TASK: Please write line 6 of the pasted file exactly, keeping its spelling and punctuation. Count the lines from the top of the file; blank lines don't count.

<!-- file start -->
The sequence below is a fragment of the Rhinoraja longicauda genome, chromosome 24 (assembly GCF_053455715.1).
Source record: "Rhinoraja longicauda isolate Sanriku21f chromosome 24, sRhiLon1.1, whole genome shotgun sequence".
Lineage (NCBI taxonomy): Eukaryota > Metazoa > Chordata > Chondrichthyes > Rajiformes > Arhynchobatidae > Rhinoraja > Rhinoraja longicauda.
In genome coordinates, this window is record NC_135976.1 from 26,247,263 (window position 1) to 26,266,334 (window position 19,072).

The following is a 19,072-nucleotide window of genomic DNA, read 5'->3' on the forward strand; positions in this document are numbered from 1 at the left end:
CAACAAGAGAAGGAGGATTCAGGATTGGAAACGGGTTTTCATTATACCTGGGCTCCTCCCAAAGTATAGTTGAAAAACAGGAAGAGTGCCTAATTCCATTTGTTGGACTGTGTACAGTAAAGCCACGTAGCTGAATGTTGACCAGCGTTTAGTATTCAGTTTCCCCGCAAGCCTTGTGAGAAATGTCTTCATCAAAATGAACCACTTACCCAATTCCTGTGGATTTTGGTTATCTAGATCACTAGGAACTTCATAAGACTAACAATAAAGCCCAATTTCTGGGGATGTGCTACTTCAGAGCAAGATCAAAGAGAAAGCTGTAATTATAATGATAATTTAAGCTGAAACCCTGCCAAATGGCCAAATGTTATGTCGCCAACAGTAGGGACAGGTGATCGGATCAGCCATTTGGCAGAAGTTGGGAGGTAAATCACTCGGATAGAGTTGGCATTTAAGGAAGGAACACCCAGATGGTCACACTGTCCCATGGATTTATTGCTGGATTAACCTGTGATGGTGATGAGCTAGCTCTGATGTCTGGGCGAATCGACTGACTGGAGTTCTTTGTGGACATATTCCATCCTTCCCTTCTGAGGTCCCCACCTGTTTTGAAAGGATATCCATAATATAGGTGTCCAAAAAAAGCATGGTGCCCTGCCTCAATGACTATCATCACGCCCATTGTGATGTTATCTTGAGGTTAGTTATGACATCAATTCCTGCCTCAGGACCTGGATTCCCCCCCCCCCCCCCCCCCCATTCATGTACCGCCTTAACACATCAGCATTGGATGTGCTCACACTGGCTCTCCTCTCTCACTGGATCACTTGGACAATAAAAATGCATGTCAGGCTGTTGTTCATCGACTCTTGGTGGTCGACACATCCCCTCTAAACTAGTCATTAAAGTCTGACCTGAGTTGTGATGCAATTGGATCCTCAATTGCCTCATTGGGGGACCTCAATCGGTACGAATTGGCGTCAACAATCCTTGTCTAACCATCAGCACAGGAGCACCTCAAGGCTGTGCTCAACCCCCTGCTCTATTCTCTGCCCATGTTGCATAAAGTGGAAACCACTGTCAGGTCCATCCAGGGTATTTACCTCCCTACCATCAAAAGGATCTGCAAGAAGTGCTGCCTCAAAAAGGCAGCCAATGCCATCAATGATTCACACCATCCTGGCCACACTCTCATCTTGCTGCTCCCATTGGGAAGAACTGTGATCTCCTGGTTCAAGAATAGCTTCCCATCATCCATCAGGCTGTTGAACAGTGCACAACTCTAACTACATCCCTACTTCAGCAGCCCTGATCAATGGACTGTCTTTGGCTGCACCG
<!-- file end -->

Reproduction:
CAACAAGAGAAGGAGGATTCAGGATTGGAAACGGGTTTTCATTATACCTGGGCTCCTCCCAAAGTATAGTTGAAAAACAGGAAGAGTGCCTAATTCCATTTGTTGGACTGTGTACAGTAAAGCCACGTAGCTGAATGTTGACCAGCGTTTAGTATTCAGTTTCCCCGCAAGCCTTGTGAGAAATGTCTTCATCAAAATGAACCACTTACCCAATTCCTGTGGATTTTGGTTATCTAGATCACTAGGAACTTCATAAGACTAACAATAAAGCCCAATTTCTGGGGATGTGCTACTTCAGAGCAAGATCAAAGAGAAAGCTGTAATTATAATGATAATTTAAGCTGAAACCCTGCCAAATGGCCAAATGTTATGTCGCCAACAGTAGGGACAGGTGATCGGATCAGCCATTTGGCAGAAGTTGGGAGGTAAATCACTCGGATAGAGTTGGCATTTAAGGAAGGAACACCCAGATGGTCACACTGTCCCATGGATTTATTGCTGGATTAACCTGTGATGGTGATGAGCTAGCTCTGATGTCTGGGCGAATCGACTGACTGGAGTTCTTTGTGGACATATTCCATCCTTCCCTTCTGAGGTCCCCACCTGTTTTGAAAGGATATCCATAATATAGGTGTCCAAAAAAAGCATGGTGCCCTGCCTCAATGACTATCATCACGCCCATTGTGATGTTATCTTGAGGTTAGTTATGACATCAATTCCTGCCTCAGGACCTGGATTCCCCCCCCCCCCCCCCCCCCATTCATGTACCGCCTTAACACATCAGCATTGGATGTGCTCACACTGGCTCTCCTCTCTCACTGGATCACTTGGACAATAAAAATGCATGTCAGGCTGTTGTTCATCGACTCTTGGTGGTCGACACATCCCCTCTAAACTAGTCATTAAAGTCTGACCTGAGTTGTGATGCAATTGGATCCTCAATTGCCTCATTGGGGGACCTCAATCGGTACGAATTGGCGTCAACAATCCTTGTCTAACCATCAGCACAGGAGCACCTCAAGGCTGTGCTCAACCCCCTGCTCTATTCTCTGCCCATGTTGCATAAAGTGGAAACCACTGTCAGGTCCATCCAGGGTATTTACCTCCCTACCATCAAAAGGATCTGCAAGAAGTGCTGCCTCAAAAAGGCAGCCAATGCCATCAATGATTCACACCATCCTGGCCACACTCTCATCTTGCTGCTCCCATTGGGAAGAACTGTGATCTCCTGGTTCAAGAATAGCTTCCCATCATCCATCAGGCTGTTGAACAGTGCACAACTCTAACTACATCCCTACTTCAGCAGCCCTGATCAATGGACTGTCTTTGGCTGCACCG